Thay shares hows to practice when entering the meditation hall for sitting meditation: quietly, stopping our thinking, and at peace. “We want to express our love for the Earth, so we have to walk mindfully, with gratitude.” Entering the meditation hall and settling. Calmly. Mindfully. Paying attention to your breathing and your sitting position. This brings peace to your body and to your mind. Every breath. Every step. We can use the breathing sutra. We can see our mental and body formations. The entire cosmos is inside of you and inside the earth. What is bodhisattva? Enlightened being. An being who has awakening, peace, understanding, love.

At about 38-minutes, Thay continues sharing on the Paramartha Gathas from the Yogacarabhumi Sastra of Asanga. “Yoga means coming together appropriately.” He teaches how subject and object cannot be separated. “Don’t think there is a subject outside of the object. That is wrong thinking. They manifest together, like left and right. Without the left there is no right, and vice versa.”

“Self (?) has various meanings: 1) owner, 2) actor, 3) inheritor. We should understand correctly: There is rain, but there is nothing that rains. There is blowing, but nothing blowing. There is feeling, but there is no one feeling.”

We can let go of conventional designation. Father and son are born at the same time. Subject and object. We have this idea this is my home, my child, my bank account. But there is no owner. There is feeling, but no feeler. There is action, but no actor. There is thinking, but no thinking. The self has an ego that gives you the idea of a separate self. We are not our feeling. This is a construction of our mind. Your presence is your function.

Play

Play

A Bodhisattva in Every Step

November 13, 2011. 80-minute dharma talk with Thich Nhat Hanh from New Hamlet in Plum Village, France. The sangha has just returned from the North American Tour and this is the first dharma talk. I am a little hesitant to post because the sound is a bit challenging. The talk is given in Vietnamese and with consecutive translation into English by Sr. Chan Khong. The challenge being you can hear Thay very clearly and it is occasionally difficult to hear the English clearly. It is a lovely talk and a slightly fresh view from his typical dharma talk, so I hope you enjoy it despite the sound issues.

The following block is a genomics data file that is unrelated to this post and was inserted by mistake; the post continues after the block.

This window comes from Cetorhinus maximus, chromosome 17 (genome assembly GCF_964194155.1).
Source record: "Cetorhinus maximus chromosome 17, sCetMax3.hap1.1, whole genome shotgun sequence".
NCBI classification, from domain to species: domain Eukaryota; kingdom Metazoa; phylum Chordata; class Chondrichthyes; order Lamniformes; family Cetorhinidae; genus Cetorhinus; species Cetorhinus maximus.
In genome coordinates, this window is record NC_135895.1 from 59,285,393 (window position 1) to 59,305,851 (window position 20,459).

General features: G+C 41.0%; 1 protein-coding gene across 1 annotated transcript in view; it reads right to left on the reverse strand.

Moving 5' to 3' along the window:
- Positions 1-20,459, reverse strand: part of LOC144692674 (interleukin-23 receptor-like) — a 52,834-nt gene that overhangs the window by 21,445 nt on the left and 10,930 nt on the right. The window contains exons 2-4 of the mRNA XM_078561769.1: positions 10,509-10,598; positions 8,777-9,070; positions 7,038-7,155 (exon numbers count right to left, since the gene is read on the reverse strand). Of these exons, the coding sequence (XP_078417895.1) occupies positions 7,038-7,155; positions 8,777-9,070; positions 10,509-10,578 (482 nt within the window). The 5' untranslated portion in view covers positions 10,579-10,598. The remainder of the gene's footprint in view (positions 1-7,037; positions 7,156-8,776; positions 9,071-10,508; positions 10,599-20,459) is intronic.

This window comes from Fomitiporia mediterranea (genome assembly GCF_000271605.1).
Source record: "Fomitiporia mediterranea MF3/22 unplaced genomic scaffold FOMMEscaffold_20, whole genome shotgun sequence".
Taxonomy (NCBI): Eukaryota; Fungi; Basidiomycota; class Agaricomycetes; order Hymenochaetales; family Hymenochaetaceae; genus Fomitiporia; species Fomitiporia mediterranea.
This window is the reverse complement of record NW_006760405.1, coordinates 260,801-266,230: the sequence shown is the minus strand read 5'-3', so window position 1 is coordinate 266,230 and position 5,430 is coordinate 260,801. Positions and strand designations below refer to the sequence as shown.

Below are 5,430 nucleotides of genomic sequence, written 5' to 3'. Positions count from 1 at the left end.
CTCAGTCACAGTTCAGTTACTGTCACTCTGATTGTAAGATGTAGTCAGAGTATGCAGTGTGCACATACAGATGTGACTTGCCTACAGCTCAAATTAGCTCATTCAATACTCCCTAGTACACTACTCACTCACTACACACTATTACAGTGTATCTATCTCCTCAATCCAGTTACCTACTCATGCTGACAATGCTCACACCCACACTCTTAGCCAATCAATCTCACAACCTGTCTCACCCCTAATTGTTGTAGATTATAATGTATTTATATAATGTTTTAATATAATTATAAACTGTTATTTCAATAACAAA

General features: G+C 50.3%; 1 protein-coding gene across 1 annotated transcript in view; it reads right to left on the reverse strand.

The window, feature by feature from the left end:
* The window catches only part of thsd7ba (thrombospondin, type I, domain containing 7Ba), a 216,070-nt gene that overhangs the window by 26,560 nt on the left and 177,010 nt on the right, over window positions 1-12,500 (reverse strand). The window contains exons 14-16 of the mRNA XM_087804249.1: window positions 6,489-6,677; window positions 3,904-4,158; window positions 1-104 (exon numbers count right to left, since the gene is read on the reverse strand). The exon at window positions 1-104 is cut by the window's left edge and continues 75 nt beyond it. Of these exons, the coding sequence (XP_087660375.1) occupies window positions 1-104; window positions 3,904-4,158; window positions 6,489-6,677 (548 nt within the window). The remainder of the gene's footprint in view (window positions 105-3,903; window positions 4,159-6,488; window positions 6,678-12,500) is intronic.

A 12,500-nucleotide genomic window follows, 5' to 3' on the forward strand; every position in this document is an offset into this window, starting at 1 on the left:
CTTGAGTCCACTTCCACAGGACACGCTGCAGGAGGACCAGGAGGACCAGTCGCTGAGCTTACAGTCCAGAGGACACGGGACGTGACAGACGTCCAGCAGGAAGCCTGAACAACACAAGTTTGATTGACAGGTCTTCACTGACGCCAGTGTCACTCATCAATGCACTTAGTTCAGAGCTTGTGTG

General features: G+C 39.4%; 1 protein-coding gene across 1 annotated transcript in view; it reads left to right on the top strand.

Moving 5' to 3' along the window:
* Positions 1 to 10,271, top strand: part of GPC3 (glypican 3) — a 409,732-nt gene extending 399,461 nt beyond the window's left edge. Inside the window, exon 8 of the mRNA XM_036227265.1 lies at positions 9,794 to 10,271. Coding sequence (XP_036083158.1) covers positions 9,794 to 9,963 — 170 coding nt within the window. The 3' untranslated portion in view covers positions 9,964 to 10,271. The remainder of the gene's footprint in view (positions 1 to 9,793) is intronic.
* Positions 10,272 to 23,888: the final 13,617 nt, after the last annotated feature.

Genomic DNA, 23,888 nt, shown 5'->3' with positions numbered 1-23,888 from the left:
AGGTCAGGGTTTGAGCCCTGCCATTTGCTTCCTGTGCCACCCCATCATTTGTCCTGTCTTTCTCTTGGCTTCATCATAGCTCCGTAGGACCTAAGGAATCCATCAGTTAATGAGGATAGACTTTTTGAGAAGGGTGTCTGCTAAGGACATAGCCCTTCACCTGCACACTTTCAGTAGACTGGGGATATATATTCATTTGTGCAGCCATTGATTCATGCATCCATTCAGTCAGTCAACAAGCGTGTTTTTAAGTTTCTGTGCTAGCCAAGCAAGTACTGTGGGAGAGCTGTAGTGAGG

Thay shares about the practice of sitting meditation, and about the beauty of what the Earth offers to us when we are able to overcome our human pride.

You are very proud of your science, your math, but if you look at one petal of a flower you realize that you would have to be an extremely talented mathematician and artist to create such a thing. Human beings are very proud to be the heroic soldier who can do everything, but the Earth is also very powerful. It has created millions of species. Mother Earth offers us air to breathe, water to drink. We have to recognize the planet Earth as a wonderful mother who can host us, who can give us everything we need.

“In every speck of dust there are countless Buddhas. During walking meditation we can touch the Earth in us. We have to be realistic. Don’t search for a bodhisattva in your imagination. It is there in every step.”

Play

Play

The Buddha is the Sitting Itself

August 23, 2011. 122-minute dharma talk with Thich Nhat Hanh from YMCA of the Rockies in Estes Park, Colorado. The sangha is on the North American Tour and this is the fourth and final talk of the Body and Mind Are One retreat.

We begin with a short guided meditation.

I invite the Buddha to breathe. I invite the Buddha to sit. I don’t have to breathe. I don’t have to sit.
Buddha is breathing. Buddha is sitting.
I enjoy the breathing. I enjoy the sitting.
Buddha is the breathing. Buddha is the sitting.
I am the breathing. I am the sitting.
There is only the breathing. There is only the sitting.
There is no-one breathing. There is no-one sitting.

We are our action. We are our karma. Everyday we produce speech and our action. There is no thinker outside the thoughts. The act of breaking the bread is Jesus. The quality of the sitting is the Buddha. When there is an in-breath is there, you know the Buddha is there. We don’t need a breather. This has to do with the lack of subject and object in our experience of reality. “In breathing and sitting, there is no breather or sitter. There is just the breathing, there is just the sitting.” “When you say ‘The wind blows’, it is very funny. If it does not blow, how can it be the wind? It is like saying ‘The rain is raining.’ If it is not raining, how can it be rain? The same is true for thinking. The thinker and the thought—they are not separate things; they are one.” We can touch the nature of no-self. Emptiness.

A teaching on deep listening and loving speech is illustrated with stories of people attending retreats and transforming their communication. We also hear examples of Israeli and Palestinians coming together. In a discussion about the Five Mindfulness Trainings, particularly the fifth, Thay introduces and shares about The Sutra on the Son’s Flesh, to point out the nature of nutriment and the Four Kinds of Nutriments. He continues on to discuss the three kinds of concentration: emptiness, signlessness and aimlessness.

The talk is available below. A video version is available: Buddha is the Sitting.

Play

Play